Heh! If I were Google Engineering and had the task of minimizing the impact of automated software queries, I'm coming after this industry first! We have abused the tools made available to us 10,000 fold. I don't blame Google one bit for putting their foot down and closing that door. Too many clients are fixated on rankings. It's a volatile fixation! And, it turns into a volatile business relationship. If that is the type of environment you work in, more power to you and I'm not dissin' ya'. If it works for you, great.
I've worked with the "ranking fixated" client in the past, I FIRED them. Tis not part of my package to sit there and chase "where you rank today". The client can take that responsibility on themselves with a little bit of training and the right tool. Let them get their IP banned (temporarily) running reports if they step over that "gray line" in the middle.
Time to let go of the 90s. :)
<added> The word "temporarily" because it really isn't a ban. More of a throttle device to keep you from abusing the system Do it once too many times and there may be further challenges to contend with. Ya, I know, proxy.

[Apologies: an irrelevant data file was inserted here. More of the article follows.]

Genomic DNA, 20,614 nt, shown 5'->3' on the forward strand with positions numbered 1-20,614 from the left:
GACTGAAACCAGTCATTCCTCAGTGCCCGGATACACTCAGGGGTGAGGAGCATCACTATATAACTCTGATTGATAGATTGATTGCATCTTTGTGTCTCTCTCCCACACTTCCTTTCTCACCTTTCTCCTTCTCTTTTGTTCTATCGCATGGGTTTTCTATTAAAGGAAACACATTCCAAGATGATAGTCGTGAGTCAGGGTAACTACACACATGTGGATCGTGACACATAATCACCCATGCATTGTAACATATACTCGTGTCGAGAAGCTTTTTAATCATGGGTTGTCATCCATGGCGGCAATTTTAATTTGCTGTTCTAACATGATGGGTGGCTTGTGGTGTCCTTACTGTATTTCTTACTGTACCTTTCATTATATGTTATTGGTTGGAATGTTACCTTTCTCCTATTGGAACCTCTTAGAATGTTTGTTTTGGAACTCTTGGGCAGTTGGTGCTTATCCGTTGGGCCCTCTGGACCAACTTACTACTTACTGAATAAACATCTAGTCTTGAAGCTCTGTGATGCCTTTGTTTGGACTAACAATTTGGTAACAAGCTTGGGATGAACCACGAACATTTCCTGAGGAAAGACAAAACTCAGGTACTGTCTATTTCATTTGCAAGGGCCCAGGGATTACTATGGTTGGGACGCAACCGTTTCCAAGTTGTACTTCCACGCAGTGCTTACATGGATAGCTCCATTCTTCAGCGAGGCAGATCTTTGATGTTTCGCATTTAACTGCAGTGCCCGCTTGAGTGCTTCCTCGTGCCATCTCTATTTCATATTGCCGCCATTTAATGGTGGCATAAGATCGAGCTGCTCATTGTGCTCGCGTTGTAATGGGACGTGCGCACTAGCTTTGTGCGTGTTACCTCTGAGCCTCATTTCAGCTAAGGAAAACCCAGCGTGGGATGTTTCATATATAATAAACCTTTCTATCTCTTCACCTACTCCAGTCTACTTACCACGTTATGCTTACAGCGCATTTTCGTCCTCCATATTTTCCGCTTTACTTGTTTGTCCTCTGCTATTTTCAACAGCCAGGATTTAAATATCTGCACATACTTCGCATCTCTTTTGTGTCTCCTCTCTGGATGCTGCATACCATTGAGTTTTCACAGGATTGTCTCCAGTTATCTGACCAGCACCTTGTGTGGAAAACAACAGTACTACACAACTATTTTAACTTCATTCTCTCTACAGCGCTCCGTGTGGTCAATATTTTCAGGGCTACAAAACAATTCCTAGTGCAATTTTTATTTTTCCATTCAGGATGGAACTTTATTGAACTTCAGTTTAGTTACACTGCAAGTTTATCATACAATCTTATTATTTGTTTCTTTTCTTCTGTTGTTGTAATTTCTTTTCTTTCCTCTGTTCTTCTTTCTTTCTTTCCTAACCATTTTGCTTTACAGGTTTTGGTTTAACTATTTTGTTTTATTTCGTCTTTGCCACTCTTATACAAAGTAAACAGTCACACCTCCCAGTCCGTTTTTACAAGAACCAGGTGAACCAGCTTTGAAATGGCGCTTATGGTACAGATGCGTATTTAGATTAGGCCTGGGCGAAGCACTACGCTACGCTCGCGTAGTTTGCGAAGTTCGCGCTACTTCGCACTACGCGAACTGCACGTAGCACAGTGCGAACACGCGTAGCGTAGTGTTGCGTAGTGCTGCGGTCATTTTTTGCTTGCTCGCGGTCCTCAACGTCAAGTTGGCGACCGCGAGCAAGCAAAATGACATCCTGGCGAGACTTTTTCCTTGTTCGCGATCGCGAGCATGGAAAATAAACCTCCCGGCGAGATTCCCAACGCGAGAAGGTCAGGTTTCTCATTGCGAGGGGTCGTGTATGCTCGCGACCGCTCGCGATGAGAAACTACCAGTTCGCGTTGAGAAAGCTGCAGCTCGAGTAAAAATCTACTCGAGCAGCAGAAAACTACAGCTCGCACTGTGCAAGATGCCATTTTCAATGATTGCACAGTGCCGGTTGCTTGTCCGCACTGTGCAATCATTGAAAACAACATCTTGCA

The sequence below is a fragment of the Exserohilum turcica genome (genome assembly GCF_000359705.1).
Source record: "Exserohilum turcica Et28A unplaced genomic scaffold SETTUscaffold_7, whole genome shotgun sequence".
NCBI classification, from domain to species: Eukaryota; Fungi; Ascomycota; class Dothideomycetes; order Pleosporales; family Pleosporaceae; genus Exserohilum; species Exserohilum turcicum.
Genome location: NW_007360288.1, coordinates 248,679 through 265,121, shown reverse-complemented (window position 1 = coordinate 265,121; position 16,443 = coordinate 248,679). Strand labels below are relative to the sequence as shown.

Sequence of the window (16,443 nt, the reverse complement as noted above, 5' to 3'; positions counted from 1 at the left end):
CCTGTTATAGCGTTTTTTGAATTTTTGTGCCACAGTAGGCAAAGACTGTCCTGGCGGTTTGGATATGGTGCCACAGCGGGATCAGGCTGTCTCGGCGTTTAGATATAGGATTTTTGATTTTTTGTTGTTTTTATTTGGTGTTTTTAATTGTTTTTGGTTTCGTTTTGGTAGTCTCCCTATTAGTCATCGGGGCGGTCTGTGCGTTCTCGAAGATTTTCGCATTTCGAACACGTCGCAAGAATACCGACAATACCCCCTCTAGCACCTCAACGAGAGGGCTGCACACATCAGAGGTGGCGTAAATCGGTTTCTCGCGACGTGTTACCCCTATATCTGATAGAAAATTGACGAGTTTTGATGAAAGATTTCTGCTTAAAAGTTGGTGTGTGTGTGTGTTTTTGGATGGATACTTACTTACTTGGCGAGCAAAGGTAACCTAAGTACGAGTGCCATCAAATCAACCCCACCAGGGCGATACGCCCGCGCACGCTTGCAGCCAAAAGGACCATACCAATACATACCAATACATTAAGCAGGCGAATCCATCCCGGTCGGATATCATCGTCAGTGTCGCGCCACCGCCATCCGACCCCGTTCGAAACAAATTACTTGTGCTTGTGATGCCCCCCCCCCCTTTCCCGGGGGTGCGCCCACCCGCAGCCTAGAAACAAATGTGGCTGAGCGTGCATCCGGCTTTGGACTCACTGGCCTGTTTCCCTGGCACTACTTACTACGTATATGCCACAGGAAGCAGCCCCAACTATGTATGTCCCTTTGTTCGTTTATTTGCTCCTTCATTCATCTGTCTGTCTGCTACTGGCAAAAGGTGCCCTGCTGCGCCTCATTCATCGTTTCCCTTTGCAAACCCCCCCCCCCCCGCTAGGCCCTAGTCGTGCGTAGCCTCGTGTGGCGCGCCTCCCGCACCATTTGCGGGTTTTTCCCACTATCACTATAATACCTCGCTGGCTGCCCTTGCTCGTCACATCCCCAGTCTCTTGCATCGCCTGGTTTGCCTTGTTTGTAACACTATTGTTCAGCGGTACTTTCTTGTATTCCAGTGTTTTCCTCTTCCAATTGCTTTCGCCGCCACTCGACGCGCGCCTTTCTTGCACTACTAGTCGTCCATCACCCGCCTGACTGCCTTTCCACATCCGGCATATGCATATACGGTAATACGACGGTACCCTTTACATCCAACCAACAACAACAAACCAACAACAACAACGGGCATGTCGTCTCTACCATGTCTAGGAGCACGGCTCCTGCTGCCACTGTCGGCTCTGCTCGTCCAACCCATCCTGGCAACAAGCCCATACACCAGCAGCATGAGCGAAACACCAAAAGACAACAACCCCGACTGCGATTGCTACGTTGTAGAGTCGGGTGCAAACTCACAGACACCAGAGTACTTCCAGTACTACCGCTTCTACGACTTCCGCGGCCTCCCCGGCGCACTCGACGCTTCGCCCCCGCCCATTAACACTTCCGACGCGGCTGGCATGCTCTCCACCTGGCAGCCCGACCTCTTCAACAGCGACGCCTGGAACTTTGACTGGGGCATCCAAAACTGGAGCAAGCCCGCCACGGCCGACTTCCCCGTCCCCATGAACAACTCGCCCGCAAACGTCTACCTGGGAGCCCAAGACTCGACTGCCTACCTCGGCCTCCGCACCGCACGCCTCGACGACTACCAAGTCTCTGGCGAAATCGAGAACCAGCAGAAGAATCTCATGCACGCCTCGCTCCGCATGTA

[edited by: pageoneresults at 3:04 pm (utc) on Aug. 7, 2008]
| 2:56 pm on Aug 7, 2008 (gmt 0)|
Still a good benchmarking tool
| 3:22 pm on Aug 7, 2008 (gmt 0)|
Has anyone seen any official comment from Google about this? We're a medium sized SEO firm with about 20-30 clients, checking rankings manually would be a huge burden on resources for us...
| 3:36 pm on Aug 7, 2008 (gmt 0)|
|If I were Google Engineering and had the task of minimizing the impact of automated software queries, I'm coming after this industry first! We have abused the tools made available to us 10,000 fold. I don't blame Google one bit for putting their foot down and closing that door. Too many clients are fixated on rankings. It's a volatile fixation! And, it turns into a volatile business relationship. If that is the type of environment you work in, more power to you and I'm not dissin' ya'. If it works for you, great. |
Several have asked why would G do this? Whew, I thought this had been beat to death here at WW. Let's look at the basics.
In a nutshell, the primary purpose of a ranking tool would be for webmasters to use to tweak their web sites to rank against the software the search engine uses to list.
A web site is suppose work to serve the consumer/reader and the search engine is suppose to work to recognize that. A ranking tool works against that.
You don't want people to see now you are processing filters. If you have a naughty word filter on a blog, for example, you don't show the users exactly what words kicked it off--that would only help users find away around it.